I came from Fortune-500 land and the majority stuck with the browsers that work. There's a lot of people who like Windows 7 and IE9 works very well with it. Since it appeared on Windows Update the other day, I've been recommending that people install. Since I weeded IE6 out of my employer's systems, the need for Chrome, Firefox et. al. has decreased. Next month we get IE8 as a part of an org-wide Win7 rollout and once that's stable I'm taking us to IE9. I won't be allowing any in-house apps that code for brower-specific features. There lies dragons.
Microsoft hammered for being so slow
Microsoft hammered for appearing to be moving faster...
Personally -- bring it on!
IE9 is a very good browser (I still have Chrome as my main browser at home but I'm tempted to switch) and sadly it appears much of the rabid dissing of it comes from people for whom product allegiance is a religion, rather than the need to just get the job done and do it well -- yes it sucks that everything seems to do it differently but that's life, if you're a good developer, you will find a way. (Though I don't support IE6 in any of my work any more, I don't break the website, it just might look awful.)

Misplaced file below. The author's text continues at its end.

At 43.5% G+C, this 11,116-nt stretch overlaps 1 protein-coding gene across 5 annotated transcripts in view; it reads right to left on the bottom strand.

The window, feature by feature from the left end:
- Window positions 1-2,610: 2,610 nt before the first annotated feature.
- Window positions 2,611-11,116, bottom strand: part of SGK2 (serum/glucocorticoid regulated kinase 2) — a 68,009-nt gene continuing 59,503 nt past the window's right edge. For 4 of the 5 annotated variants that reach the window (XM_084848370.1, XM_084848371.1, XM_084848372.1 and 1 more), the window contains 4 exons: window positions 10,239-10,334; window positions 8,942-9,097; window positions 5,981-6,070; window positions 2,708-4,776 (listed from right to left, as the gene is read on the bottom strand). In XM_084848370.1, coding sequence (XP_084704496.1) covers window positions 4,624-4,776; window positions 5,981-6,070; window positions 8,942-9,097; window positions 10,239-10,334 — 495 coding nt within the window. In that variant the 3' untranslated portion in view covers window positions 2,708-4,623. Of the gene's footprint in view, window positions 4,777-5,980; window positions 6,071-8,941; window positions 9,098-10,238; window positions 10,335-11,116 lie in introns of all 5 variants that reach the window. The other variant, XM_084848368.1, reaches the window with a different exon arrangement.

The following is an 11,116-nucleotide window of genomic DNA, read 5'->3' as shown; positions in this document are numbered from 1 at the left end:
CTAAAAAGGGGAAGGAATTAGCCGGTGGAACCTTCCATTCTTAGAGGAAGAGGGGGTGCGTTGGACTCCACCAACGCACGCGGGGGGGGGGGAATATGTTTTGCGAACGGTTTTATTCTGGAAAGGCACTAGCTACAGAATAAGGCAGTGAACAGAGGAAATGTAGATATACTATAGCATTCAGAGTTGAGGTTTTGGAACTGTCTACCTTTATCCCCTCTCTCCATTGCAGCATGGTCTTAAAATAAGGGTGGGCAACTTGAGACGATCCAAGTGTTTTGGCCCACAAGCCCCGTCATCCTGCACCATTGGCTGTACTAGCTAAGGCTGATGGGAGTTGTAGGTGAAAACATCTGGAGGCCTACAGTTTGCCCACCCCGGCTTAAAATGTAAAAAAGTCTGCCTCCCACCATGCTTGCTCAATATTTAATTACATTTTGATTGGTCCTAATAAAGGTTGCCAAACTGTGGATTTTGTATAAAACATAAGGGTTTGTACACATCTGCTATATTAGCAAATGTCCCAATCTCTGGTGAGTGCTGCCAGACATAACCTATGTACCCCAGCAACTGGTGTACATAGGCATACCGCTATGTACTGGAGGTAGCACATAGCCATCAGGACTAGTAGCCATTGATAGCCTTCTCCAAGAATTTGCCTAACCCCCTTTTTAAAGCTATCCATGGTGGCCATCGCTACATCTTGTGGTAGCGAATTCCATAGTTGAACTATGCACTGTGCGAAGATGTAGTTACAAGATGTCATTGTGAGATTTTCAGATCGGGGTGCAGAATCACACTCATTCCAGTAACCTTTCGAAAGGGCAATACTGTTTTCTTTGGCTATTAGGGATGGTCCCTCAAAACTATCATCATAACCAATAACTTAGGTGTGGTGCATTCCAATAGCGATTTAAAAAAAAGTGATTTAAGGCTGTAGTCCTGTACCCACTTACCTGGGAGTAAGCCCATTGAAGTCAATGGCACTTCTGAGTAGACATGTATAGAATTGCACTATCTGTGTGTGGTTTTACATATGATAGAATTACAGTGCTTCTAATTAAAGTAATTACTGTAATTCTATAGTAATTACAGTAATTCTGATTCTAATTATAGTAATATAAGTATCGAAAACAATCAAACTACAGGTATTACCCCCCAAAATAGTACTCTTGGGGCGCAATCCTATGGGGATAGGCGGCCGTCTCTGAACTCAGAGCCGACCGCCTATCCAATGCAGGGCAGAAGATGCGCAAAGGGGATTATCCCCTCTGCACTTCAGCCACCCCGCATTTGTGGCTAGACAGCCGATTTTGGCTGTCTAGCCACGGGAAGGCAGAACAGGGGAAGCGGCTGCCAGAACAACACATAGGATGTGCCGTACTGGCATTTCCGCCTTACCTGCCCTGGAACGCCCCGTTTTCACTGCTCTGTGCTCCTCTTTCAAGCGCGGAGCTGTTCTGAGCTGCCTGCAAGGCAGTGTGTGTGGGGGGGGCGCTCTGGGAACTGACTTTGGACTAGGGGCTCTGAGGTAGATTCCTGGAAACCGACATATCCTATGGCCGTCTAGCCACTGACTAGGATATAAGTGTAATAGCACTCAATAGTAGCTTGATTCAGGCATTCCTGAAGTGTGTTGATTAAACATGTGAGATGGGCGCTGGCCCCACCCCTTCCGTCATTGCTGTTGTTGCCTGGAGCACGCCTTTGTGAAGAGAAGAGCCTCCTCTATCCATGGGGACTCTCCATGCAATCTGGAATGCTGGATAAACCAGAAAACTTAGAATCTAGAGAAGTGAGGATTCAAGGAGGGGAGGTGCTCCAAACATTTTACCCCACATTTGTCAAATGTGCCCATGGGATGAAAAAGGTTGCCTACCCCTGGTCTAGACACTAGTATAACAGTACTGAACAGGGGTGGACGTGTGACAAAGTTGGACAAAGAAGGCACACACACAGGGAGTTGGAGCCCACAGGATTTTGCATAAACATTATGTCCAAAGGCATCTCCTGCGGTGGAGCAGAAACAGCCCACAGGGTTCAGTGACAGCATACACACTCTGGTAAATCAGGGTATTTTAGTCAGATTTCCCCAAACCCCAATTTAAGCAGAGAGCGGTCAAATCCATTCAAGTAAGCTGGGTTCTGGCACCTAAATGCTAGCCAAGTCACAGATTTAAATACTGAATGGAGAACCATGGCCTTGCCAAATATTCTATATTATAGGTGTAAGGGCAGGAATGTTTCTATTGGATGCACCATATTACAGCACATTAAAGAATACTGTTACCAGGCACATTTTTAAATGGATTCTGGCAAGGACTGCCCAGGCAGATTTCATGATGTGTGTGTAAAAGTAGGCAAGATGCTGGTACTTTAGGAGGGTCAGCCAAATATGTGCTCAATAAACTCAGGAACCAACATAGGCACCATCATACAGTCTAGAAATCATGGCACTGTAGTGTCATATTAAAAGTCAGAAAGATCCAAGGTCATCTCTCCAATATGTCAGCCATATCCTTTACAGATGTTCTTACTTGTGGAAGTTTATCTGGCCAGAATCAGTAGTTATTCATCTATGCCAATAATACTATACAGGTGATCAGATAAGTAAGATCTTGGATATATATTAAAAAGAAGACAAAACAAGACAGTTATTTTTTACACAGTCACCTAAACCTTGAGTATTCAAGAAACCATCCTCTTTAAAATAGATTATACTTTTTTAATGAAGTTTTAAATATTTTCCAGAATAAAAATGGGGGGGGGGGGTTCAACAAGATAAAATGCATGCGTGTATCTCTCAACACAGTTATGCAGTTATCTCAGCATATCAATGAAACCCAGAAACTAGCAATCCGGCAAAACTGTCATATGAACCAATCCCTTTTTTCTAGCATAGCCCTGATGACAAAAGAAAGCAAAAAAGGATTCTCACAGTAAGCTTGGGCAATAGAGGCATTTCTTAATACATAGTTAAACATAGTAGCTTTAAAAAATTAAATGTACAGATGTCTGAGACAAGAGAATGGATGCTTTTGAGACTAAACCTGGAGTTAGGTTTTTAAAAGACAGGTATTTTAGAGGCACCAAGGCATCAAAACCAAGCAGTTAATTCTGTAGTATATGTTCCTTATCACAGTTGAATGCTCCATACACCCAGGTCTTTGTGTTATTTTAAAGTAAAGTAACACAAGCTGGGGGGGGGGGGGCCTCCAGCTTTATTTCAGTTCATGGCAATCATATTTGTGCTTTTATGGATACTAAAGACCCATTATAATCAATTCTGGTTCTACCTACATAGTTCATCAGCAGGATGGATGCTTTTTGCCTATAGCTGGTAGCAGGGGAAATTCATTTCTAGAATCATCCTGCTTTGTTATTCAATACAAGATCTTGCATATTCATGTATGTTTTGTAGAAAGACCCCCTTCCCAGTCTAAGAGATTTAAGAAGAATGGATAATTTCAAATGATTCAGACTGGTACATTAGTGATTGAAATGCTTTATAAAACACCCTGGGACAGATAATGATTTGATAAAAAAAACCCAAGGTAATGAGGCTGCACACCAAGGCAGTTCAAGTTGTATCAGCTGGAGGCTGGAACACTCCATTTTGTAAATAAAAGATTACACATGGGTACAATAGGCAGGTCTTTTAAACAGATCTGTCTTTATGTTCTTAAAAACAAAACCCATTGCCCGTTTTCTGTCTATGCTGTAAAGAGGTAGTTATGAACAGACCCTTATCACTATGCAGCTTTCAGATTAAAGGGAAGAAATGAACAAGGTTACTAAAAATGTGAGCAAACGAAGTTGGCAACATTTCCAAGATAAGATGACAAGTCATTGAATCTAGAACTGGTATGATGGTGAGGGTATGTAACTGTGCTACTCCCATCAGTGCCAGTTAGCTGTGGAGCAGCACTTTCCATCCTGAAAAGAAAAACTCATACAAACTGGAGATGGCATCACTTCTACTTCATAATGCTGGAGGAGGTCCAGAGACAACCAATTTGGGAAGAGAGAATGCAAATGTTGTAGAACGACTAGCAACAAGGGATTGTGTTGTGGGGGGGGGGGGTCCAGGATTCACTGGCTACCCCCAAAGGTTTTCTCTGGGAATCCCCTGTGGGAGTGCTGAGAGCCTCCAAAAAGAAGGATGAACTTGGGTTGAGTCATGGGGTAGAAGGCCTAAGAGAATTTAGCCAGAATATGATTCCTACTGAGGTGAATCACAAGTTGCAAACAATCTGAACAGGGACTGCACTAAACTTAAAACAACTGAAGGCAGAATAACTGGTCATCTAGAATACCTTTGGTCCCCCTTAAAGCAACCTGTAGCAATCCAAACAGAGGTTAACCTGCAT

And as for standards that are not set in stone being supported before they become so, well, I don't recall any HTML spec that has been ratified and all the rest of it by the W3C before the browser's implemented it, it's always been a retrospective standard so far as I have been aware which has picked up those browser specific additions including the humble <img> tag.
If we wait for the W3C to ratify HTML5, CSS 3 etc. before using it'll be 2020...
...or did everyone forget that it's bundled with Apple PCs and was forced onto all users of Apple software on other systems a few years back through their Update?
The 'forced' thing might be true of the first purchase of the OS (though really it's a matter of convenience, not coercion), but I chose to download IE9 a while back to try it out. My preference for browsing is still Firefox as default (on Windows and Linux), then IE, and then Chrome or Konqueror occasionally. Safari never gets a look-in following Apple's sleight of hand, although I did try it out at the time. Opera never even crosses my mind.
Anyhow, where's Marc Andreessen when you need a balanced view on browsers? ;-)
You made the same post further up the page. I've just looked at your other posts on the Reg and the last seven posts say... wait for it... the same thing!
That aside, I have a copy of IE and I wasn't forced to buy it. I willingly bought a copy of Windows 7, which came with IE8, and then I voluntarily downloaded and installed IE9. I will no doubt install IE10 when it's avaialble.
So how was I forced to buy IE?
Why does my opinion not count?
I bought Windows which came with IE, but ignoring that, regardless of what?
And what on earth does the subjective allegation that fools are always parted from their money have to do with the previous four questions?
I tried to download IE9 using IE8 on windows 7. I kept getting a server connection error. Finally I tried with firefox 4 and what do you know, it downloaded the IE9 installer and started the install.
Congrats Microsoft. You made me use the competition to get your new browser.